That young woman comes back later, as do most of the characters of the three novels, in “The Crown of Dalemark.” That book, while it makes no sense without having read the first three, is easily the greatest of the quartet. Every seed in the previous books bore fruit, every character returned (if only for a moment).

Having gotten to know this world in the first two novels, there was something incredibly rewarding about moving both backwards and forwards in its future. There was the “present,” but there was also the past which lived on (sometimes literally), and the destination of the future slowly being revealed.

But best of all, to me, was the bestowing of the titular “Crown of Dalemark.” Neil Gaiman once wrote of Diana Wynne Jones that he often did not understand the endings of her novel the first time, and was forced to re-read them. His children, on the other hand, got it immediately.

I’ve often been the same with Jones, and the ending to this book was the strangest and most difficult to swallow I’ve ever had. I had seen the ending coming, knew who would get the Crown. But I still am not quite sure how he won it. And I love not knowing. When you read too much, it becomes more and more unusual to not know. It’s something to be savored.

 

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The Dalemark Quartet, Books 1 and 2

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These are among the only novels by Diana Wynne Jones to win big awards. And they’re pretty damn good–better than most people could dream of. But to be honest, I was pretty unimpressed by the first two.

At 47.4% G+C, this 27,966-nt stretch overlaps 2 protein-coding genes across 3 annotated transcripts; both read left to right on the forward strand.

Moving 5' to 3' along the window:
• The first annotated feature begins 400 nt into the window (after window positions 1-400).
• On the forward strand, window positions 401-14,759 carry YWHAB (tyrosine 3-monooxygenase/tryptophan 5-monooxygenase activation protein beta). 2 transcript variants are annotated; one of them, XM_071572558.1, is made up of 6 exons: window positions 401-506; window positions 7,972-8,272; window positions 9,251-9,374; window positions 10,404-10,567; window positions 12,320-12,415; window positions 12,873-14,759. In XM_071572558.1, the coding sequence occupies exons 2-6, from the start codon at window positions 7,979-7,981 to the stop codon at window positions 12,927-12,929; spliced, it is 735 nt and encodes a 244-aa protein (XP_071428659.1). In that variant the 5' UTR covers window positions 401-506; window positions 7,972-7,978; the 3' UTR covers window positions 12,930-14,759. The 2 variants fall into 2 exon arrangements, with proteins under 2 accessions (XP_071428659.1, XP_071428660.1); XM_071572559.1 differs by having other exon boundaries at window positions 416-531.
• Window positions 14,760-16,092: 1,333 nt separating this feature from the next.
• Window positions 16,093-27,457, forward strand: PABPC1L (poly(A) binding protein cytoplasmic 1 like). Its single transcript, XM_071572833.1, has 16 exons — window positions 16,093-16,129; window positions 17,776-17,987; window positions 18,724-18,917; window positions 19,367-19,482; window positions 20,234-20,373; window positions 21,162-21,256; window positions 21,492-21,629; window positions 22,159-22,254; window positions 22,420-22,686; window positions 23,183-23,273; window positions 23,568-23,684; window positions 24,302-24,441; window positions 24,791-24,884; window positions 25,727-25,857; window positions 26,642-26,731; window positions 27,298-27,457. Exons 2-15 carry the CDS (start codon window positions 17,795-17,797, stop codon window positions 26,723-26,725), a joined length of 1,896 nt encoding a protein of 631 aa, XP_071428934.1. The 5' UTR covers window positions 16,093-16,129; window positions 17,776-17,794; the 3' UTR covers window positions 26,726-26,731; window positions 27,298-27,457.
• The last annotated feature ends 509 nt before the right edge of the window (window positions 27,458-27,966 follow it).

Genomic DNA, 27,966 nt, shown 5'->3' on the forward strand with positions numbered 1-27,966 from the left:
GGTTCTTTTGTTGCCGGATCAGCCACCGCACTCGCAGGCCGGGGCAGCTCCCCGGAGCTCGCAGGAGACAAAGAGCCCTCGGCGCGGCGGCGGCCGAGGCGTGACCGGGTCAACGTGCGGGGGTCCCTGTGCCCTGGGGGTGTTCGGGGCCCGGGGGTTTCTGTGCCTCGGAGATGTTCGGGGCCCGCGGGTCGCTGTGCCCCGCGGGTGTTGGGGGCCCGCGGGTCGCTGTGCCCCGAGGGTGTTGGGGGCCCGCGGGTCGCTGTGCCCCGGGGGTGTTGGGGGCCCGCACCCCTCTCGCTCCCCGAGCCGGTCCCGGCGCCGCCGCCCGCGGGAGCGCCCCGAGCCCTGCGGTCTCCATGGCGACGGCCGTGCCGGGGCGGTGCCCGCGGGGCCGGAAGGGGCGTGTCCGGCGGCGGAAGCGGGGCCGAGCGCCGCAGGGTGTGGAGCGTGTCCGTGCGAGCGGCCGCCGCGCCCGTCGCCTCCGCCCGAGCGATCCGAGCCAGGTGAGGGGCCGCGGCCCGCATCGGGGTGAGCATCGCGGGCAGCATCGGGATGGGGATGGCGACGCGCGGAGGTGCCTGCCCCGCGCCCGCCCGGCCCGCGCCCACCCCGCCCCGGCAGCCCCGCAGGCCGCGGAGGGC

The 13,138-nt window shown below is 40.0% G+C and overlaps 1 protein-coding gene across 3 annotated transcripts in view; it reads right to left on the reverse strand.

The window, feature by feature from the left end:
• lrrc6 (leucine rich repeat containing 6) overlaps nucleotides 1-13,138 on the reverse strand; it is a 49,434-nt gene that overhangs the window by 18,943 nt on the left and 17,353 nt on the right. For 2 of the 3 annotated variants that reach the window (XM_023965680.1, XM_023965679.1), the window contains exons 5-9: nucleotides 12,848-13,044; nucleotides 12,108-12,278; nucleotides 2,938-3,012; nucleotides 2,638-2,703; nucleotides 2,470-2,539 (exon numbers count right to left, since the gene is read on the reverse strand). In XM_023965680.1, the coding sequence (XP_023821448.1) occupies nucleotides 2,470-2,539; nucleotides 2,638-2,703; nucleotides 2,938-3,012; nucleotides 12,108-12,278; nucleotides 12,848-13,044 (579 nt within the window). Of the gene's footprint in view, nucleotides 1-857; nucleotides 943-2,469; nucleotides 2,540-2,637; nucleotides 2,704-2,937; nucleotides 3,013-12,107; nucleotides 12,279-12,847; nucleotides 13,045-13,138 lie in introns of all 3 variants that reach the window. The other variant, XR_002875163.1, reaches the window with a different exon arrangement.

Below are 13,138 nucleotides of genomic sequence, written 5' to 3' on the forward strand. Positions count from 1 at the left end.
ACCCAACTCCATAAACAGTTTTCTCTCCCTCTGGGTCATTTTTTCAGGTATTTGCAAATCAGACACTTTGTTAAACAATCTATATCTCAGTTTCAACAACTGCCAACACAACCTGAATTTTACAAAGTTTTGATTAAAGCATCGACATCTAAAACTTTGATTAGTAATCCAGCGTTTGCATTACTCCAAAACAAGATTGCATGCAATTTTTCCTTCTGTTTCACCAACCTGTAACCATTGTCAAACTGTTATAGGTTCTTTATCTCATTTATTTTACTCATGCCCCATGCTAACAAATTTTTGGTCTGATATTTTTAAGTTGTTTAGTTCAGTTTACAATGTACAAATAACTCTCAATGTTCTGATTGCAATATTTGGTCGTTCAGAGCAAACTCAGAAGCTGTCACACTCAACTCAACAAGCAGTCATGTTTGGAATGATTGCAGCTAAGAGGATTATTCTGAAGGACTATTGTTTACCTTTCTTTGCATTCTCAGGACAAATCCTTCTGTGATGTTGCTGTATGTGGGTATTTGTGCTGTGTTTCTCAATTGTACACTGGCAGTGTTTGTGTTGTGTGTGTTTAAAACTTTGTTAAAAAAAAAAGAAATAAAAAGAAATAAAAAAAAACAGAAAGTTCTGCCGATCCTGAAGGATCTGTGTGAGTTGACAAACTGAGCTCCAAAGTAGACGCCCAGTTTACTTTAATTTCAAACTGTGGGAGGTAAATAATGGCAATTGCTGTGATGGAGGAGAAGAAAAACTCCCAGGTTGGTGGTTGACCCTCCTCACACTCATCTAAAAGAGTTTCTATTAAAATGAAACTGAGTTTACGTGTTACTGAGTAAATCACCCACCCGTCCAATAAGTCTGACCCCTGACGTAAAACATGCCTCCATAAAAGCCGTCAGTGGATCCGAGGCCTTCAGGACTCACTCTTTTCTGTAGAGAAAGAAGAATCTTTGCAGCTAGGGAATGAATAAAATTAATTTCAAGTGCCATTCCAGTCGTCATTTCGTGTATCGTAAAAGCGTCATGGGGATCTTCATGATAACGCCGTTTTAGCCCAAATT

The merits of those two books, I felt, rested most strongly in their last pages. The young boy protagonists were each faced with a choice, which would determine what sort of man they would be.

Lesser writers would have shied away from touching on topics as “grown up” as these. Not Diana Wynne Jones. The characters of her books came face-to-face with themselves, and neither emerged fully happy with what he saw. And that is perhaps one of the truest parts of growing up: realizing that we won’t always like everything we see in the mirror, and we’re just going to have to live with that.

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Bad Conversations with Writers of Fantasy

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There are good interviewers and there are bad interviewers. Leaonard Marcus–on this occasion, at least–is a bad interviewer. The great minds of young adult and children’s fantasy, and he asked them all basically the same questions.

A good interview follows writers down the rabbit hole, engages them in conversations about the creative process, about their inspirations and opinions. A bad interview asks “did your childhood affect your writing?” and then doesn’t ask any follow-ups. Seriously, there are like 2 follow up questions in the whole book.

This is a bad book of bad interviews with great writers. And each interview just gets more and more disappointing.